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I am starting seeds indoors for the first time. I have purchased a grow light system and have a warm place to start but I have run into so many conflicting ideas on materials. For germination Ive heard peat pellets are an excellent idea. Once seedlings were more establised peat pots were appealing to me but Ive heard from some they are disastrous to work with and dry out your soil etc. I was thinking of maybe using basic plastic cups and puncing a hole in the bottom of each and setting them on a tray of gravel several inches thick for drainage? I am planning to start dahlias (seeds of course lol ), Bellflower, Platycodon, and coneflower. Any suggestions/tips are GREATLY APPRECIATED



I use those plastic trays that you get soft fruit in - they have holes in them already. Or I just use my half-trays from the greenhouse - with seed compost. Don't forget to read the seedpackets, as seeds germinate at different temperatures.

6 Jan, 2013


Seed compost with perlite or vermiculite works well for me. I would not bother with dahlias from seed if you want to see quick results they will take a few years to form flowering size tubers.Bellflowers will need some stratification have a look at the link below

6 Jan, 2013


Just to conflict above...Dahlias are great from seed and will produce superb, long flowering plants in a very short time. They can either be stored for the winter or thrown away and start again next year. They are also very easy to grow from seed.

Ive also grown several species of bellflower without stratification, Campanula pyramidalis was superb. very easy to grow from seed again.

Good luck

6 Jan, 2013


I have had the same experience as Andy J and the dahlias are now 3 yrs old with good tubers now.
I've had excellent success with the cone flowers too. I use a mix of multipurpose and vermiculite to sow seeds. Peat pots were an expensive mistake for some beans I grew a few years back.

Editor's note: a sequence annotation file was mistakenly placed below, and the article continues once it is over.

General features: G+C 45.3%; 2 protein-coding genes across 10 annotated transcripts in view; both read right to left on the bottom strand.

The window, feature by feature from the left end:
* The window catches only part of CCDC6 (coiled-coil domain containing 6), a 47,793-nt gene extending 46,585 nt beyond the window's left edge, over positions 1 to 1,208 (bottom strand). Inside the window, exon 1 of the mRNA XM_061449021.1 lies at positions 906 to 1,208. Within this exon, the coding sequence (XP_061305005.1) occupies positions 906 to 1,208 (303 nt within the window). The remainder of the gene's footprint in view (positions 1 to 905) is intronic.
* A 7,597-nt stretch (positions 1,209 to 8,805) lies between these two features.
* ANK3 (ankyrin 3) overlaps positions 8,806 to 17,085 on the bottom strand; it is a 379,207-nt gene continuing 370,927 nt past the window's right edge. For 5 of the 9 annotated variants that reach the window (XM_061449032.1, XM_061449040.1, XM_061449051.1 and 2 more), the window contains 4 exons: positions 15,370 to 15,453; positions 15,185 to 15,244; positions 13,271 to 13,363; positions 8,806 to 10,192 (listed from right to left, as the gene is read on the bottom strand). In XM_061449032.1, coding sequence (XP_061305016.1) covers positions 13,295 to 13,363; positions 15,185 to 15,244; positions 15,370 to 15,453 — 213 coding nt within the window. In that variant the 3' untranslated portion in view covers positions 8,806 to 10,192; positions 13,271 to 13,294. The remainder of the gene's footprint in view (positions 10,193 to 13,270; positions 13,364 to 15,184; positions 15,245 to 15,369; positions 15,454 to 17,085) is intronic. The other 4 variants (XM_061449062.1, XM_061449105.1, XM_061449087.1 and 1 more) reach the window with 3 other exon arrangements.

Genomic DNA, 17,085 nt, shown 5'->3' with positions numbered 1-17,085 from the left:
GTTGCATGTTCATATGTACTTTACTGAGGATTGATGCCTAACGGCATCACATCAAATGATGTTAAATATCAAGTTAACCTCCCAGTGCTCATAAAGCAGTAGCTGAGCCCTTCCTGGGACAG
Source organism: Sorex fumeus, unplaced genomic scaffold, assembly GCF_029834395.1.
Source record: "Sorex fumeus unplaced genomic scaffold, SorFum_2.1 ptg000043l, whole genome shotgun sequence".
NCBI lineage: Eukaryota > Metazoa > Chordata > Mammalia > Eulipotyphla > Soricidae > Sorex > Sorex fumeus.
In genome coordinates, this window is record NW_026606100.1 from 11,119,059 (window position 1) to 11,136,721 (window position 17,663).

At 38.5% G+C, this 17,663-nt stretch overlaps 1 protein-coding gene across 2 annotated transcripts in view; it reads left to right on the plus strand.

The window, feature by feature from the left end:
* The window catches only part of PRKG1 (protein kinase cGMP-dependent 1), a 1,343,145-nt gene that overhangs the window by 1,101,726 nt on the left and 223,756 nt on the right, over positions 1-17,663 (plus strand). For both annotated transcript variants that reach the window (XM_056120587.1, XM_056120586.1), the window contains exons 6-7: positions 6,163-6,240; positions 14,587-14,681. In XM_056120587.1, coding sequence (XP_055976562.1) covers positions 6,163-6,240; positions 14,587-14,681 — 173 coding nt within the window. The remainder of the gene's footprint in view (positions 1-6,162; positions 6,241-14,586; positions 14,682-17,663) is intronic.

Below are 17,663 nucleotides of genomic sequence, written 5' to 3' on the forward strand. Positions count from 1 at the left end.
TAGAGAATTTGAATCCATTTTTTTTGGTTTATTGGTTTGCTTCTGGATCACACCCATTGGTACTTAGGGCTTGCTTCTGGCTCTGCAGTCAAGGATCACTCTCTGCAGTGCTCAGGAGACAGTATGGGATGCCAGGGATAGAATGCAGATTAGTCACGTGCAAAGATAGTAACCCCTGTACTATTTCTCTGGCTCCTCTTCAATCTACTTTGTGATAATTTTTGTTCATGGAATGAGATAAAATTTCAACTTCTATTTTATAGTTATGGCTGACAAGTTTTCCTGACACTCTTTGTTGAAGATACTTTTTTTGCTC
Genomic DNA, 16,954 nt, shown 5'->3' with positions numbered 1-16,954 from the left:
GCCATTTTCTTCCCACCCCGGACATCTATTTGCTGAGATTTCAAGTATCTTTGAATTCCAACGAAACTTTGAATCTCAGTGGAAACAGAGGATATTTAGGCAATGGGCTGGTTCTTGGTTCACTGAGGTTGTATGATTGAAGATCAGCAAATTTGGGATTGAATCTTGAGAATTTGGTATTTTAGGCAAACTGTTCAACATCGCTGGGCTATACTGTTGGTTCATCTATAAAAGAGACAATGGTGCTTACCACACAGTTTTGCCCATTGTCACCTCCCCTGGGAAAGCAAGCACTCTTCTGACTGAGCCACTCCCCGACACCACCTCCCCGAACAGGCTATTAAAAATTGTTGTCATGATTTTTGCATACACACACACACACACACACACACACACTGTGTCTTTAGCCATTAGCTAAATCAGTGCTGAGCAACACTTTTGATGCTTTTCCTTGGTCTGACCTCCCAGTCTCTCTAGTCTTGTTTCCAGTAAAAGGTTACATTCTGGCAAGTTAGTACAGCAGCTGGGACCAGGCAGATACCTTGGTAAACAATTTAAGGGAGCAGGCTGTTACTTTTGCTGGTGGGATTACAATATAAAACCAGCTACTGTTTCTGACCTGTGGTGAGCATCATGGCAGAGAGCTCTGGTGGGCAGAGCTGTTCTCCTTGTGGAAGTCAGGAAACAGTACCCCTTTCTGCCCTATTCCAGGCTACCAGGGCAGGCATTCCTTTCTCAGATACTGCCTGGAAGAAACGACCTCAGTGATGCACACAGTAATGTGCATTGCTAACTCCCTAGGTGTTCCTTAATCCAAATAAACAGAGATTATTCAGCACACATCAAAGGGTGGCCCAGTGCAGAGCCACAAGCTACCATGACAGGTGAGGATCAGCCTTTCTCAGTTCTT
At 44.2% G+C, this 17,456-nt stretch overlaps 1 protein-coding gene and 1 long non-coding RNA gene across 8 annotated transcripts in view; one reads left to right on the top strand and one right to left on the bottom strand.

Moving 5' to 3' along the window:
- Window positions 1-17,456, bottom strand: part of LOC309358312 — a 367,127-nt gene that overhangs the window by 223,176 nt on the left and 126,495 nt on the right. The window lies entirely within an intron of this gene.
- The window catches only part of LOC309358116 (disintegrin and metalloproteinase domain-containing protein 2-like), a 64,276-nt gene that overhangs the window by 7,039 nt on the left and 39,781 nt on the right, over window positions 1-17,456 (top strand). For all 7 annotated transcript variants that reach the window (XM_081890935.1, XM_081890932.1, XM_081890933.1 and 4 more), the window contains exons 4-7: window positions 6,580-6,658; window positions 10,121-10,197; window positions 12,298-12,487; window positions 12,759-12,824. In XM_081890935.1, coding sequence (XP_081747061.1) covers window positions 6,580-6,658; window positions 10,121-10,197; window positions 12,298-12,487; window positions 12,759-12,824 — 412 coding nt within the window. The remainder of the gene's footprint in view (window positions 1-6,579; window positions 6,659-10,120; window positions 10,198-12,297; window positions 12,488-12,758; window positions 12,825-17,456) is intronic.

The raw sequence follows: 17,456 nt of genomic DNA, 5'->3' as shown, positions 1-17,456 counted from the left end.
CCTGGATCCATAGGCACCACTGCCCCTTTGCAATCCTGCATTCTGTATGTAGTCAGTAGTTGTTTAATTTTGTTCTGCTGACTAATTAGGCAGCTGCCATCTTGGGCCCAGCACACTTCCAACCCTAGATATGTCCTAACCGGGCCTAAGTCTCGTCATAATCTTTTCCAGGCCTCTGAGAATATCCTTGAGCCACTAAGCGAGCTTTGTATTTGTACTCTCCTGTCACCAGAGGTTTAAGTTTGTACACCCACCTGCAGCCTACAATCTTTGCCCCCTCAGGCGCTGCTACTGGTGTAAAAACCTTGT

I alos put an inch layer of basic compost in the propagator too, for supplying water at a regular rate, rather than trying to water the seedlings.

Spritz is right about the temperature thing too. Make sure you cover the seed to the correct depth too.

6 Jan, 2013


My Dahlia's have also done did state they were Annuals,but even after the first year,I was amazed how big,and how many tubers there were,at the end of the season..they just need to dry out before storing for the following year..if you don't want to bother,as it can be hit and miss,and they are prone to going mouldy if not stored correctly in a dry place..and checked on a regular basis,you will still have lots of seeds left to sow again the year after..good luck..

6 Jan, 2013


A lot of people grow 'Bishops' Children' Dahlias from seed - very successfully. You can either treat them as annuals, or dig them up for next year, as Bloomer says.

7 Jan, 2013


Don't sow too many seeds! The little plastic cups will not take up much space but once the seeds are growing you will need to pot them on into cells or individual pots/cups. You are starting with four pots of seeds, think of where you are going to put the seedlings if you get 20 in each seed pot.

8 Jan, 2013

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